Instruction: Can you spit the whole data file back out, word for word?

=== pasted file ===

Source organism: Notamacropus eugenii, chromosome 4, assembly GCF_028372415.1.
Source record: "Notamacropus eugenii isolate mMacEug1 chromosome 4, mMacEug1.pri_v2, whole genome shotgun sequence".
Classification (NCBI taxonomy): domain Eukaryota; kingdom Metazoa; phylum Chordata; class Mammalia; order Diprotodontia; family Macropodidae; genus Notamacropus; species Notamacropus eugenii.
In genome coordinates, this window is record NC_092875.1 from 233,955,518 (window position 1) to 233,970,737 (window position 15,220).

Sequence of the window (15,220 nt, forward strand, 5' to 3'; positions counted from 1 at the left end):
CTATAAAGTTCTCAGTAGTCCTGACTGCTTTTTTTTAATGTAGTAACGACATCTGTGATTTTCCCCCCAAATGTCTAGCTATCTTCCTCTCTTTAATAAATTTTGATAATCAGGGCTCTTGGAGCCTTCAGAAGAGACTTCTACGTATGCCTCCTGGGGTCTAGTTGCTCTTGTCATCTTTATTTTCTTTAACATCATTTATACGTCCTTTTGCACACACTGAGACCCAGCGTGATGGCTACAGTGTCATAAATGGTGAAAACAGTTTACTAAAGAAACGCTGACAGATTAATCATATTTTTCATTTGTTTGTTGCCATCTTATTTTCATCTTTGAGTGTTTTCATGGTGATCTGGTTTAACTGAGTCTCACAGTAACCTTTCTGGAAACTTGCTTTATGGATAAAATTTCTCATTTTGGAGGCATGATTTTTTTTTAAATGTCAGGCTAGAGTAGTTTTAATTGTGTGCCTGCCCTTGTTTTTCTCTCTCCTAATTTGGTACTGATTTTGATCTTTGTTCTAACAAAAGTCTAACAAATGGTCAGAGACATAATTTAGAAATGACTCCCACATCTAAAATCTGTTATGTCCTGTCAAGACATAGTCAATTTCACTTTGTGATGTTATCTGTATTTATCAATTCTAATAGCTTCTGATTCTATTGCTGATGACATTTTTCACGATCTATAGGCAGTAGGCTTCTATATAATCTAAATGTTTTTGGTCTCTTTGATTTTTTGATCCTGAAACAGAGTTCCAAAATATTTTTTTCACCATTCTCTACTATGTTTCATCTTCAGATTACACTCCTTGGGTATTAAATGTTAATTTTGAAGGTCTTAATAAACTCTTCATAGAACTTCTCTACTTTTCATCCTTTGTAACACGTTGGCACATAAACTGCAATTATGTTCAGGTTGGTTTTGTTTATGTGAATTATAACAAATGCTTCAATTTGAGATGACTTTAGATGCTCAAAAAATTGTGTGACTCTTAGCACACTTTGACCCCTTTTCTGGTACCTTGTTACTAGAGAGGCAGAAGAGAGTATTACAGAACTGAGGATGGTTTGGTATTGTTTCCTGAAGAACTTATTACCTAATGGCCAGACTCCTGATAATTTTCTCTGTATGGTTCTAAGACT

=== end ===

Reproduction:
Source organism: Notamacropus eugenii, chromosome 4, assembly GCF_028372415.1.
Source record: "Notamacropus eugenii isolate mMacEug1 chromosome 4, mMacEug1.pri_v2, whole genome shotgun sequence".
Classification (NCBI taxonomy): domain Eukaryota; kingdom Metazoa; phylum Chordata; class Mammalia; order Diprotodontia; family Macropodidae; genus Notamacropus; species Notamacropus eugenii.
In genome coordinates, this window is record NC_092875.1 from 233,955,518 (window position 1) to 233,970,737 (window position 15,220).

Sequence of the window (15,220 nt, forward strand, 5' to 3'; positions counted from 1 at the left end):
CTATAAAGTTCTCAGTAGTCCTGACTGCTTTTTTTTAATGTAGTAACGACATCTGTGATTTTCCCCCCAAATGTCTAGCTATCTTCCTCTCTTTAATAAATTTTGATAATCAGGGCTCTTGGAGCCTTCAGAAGAGACTTCTACGTATGCCTCCTGGGGTCTAGTTGCTCTTGTCATCTTTATTTTCTTTAACATCATTTATACGTCCTTTTGCACACACTGAGACCCAGCGTGATGGCTACAGTGTCATAAATGGTGAAAACAGTTTACTAAAGAAACGCTGACAGATTAATCATATTTTTCATTTGTTTGTTGCCATCTTATTTTCATCTTTGAGTGTTTTCATGGTGATCTGGTTTAACTGAGTCTCACAGTAACCTTTCTGGAAACTTGCTTTATGGATAAAATTTCTCATTTTGGAGGCATGATTTTTTTTTAAATGTCAGGCTAGAGTAGTTTTAATTGTGTGCCTGCCCTTGTTTTTCTCTCTCCTAATTTGGTACTGATTTTGATCTTTGTTCTAACAAAAGTCTAACAAATGGTCAGAGACATAATTTAGAAATGACTCCCACATCTAAAATCTGTTATGTCCTGTCAAGACATAGTCAATTTCACTTTGTGATGTTATCTGTATTTATCAATTCTAATAGCTTCTGATTCTATTGCTGATGACATTTTTCACGATCTATAGGCAGTAGGCTTCTATATAATCTAAATGTTTTTGGTCTCTTTGATTTTTTGATCCTGAAACAGAGTTCCAAAATATTTTTTTCACCATTCTCTACTATGTTTCATCTTCAGATTACACTCCTTGGGTATTAAATGTTAATTTTGAAGGTCTTAATAAACTCTTCATAGAACTTCTCTACTTTTCATCCTTTGTAACACGTTGGCACATAAACTGCAATTATGTTCAGGTTGGTTTTGTTTATGTGAATTATAACAAATGCTTCAATTTGAGATGACTTTAGATGCTCAAAAAATTGTGTGACTCTTAGCACACTTTGACCCCTTTTCTGGTACCTTGTTACTAGAGAGGCAGAAGAGAGTATTACAGAACTGAGGATGGTTTGGTATTGTTTCCTGAAGAACTTATTACCTAATGGCCAGACTCCTGATAATTTTCTCTGTATGGTTCTAAGACT